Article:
Friday, March 30, 2012

Cinematic Disaster!

Human Centipede III has hit a bump in the road. "Creative differences" once again rear their ugly head(s)...

Various Points Of Interest!

BRUCE: Springsteen enjoys a beer in the middle of singing "Raise Your Hand"...!

PAT DiNIZIO: My pal Pat, lead singer of "The Smithereens," released a very cool solo album a few years ago called "This Is Pat DiNizio." Fuel 2000 has just reissued the commercial CD as a 2cd set with a bunch more tracks, along with the original CD's worth of music. Pat covers his own Smithereens work as well as a panoply of songs ranging from the Beatles' "For No One" to "Wichita Lineman" to the James Bond theme "You Only Live Twice." It's great stuff and now there's more of it! And buy all the Smithereens albums while you're at it -- all great stuff.

DAVID MYHR: ...who was one half of the highly recommended and sadly defunct Swedish power pop outfit "The Merrymakers", has just released a solo CD that captures the Merrymaker's style to a "tee." "Soundshine" is just a great record, 12 glorious upbeat tracks. Available from My copy came autographed and there may be more available, just ask Ray at Koolkat, the best one stop-shopping outlet for power pop fans.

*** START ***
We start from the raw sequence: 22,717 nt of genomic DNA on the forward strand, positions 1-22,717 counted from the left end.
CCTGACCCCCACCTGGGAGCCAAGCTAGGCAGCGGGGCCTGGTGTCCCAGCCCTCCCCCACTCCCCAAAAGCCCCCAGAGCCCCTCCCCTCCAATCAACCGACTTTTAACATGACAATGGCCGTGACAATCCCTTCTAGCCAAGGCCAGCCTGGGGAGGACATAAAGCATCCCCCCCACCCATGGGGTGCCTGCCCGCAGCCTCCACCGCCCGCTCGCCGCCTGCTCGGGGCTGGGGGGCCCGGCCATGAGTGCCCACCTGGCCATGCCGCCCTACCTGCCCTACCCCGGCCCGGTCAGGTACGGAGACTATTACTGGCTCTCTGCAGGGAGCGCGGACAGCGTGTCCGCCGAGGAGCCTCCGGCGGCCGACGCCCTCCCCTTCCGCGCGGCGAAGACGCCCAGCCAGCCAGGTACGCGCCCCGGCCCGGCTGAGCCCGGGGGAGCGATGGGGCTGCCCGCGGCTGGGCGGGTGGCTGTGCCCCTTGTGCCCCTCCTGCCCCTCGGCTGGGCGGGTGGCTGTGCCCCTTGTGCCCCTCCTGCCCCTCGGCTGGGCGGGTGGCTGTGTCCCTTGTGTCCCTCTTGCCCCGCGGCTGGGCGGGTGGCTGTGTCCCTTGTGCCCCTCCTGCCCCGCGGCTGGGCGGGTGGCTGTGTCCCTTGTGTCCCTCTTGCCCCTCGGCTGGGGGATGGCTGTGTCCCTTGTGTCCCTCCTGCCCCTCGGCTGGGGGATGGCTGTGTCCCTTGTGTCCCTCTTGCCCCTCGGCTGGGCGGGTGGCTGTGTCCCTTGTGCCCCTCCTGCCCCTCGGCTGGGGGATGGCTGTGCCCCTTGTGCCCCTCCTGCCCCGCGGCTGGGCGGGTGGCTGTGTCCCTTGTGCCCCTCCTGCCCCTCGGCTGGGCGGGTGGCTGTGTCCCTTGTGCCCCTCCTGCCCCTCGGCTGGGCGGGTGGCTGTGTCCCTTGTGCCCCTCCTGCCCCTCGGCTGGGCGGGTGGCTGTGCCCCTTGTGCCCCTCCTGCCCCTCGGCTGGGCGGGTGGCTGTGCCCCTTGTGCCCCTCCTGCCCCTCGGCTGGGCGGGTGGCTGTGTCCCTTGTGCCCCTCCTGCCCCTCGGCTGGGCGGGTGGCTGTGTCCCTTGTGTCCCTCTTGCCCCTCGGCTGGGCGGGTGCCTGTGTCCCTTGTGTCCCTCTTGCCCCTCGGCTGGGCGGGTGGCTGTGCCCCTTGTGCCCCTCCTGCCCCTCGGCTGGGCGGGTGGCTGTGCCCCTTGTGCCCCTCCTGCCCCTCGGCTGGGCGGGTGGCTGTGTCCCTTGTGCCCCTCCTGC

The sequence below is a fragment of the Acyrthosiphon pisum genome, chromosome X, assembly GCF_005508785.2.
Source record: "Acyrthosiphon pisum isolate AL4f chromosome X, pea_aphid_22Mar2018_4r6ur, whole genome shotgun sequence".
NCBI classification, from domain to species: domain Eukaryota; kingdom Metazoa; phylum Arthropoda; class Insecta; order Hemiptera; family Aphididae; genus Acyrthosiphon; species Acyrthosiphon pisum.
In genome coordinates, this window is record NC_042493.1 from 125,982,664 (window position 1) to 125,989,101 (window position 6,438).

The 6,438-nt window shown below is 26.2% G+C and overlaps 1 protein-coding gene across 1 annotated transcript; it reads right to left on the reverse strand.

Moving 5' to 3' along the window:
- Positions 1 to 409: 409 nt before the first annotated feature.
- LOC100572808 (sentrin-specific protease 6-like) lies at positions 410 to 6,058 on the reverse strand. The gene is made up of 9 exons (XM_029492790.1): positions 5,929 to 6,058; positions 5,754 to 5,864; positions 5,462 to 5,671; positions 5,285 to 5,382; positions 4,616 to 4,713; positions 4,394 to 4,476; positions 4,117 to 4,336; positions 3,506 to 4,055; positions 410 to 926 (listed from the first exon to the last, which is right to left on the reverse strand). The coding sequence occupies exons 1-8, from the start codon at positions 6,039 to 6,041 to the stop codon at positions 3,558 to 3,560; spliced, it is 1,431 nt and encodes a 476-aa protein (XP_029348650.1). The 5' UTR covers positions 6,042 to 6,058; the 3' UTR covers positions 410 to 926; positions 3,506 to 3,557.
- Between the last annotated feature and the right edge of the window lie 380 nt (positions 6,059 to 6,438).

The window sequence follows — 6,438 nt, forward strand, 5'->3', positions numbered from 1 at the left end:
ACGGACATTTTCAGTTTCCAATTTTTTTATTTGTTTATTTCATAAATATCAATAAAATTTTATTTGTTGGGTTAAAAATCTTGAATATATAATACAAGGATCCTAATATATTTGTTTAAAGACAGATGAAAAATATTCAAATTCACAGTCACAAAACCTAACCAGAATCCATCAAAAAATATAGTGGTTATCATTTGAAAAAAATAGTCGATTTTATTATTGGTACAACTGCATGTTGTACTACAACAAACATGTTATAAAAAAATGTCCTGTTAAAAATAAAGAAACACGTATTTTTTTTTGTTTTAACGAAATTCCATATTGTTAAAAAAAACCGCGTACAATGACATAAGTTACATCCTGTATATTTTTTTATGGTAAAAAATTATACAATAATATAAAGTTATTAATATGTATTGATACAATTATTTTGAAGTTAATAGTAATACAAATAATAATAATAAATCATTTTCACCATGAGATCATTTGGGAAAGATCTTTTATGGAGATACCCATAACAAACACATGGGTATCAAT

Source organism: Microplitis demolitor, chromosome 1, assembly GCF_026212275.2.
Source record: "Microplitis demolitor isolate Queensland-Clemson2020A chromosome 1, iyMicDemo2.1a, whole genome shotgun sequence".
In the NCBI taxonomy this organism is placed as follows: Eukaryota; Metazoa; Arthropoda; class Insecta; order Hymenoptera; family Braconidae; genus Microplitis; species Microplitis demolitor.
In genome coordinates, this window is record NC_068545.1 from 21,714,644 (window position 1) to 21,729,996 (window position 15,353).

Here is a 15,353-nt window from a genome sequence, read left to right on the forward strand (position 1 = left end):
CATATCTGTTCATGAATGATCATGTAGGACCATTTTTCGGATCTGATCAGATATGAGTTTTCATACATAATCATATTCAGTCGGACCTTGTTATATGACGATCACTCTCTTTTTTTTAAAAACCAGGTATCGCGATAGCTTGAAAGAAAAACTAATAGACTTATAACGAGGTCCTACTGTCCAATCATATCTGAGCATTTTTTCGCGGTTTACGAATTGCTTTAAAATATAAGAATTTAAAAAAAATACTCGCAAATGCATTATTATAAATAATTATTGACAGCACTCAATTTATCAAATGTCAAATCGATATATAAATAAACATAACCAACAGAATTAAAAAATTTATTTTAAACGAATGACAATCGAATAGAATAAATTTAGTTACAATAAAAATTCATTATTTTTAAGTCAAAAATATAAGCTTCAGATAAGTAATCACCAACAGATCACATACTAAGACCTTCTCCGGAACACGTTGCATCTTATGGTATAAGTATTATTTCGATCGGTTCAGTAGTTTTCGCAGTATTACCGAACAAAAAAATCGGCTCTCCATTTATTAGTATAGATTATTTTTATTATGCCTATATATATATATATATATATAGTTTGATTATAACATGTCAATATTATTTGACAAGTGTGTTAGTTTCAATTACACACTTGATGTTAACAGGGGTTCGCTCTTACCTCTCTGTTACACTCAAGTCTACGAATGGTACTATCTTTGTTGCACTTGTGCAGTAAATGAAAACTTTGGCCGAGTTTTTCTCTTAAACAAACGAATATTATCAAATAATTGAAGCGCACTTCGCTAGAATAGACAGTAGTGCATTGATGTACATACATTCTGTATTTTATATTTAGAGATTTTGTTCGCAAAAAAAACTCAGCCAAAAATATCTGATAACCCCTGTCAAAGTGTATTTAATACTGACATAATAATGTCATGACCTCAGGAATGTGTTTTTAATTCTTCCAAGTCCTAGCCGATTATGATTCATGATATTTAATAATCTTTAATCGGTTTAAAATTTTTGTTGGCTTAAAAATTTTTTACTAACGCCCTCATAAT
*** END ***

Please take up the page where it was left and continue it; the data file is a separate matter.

REPRINTS: Between the Marvel/DC "Essentials"/"Showcase" series, reprinting giant wads of comics in 500 page chunks (in B/W), plus their hardcover Masterworks and Archives series, there is an astonishing amount of old comics back in print. Some good, some... "interesting." I was plowing through a Rawhide Kid "Essential" last night and enjoying the great Jack Kirby and Jack Davis art, then a DC "Young Love" Showcase that falls more on the "interesting" scale. It's getting impossible to keep up with everything, but I'm really loving Marvel's Golden Age and "Atlas Age" Masterworks books... and looking forward to Dark Horse's comprehensive reprinting of the old Lev Gleason "Crime And Punishment" books. It's probably killing comic book back issue dealers, but I love the affordability...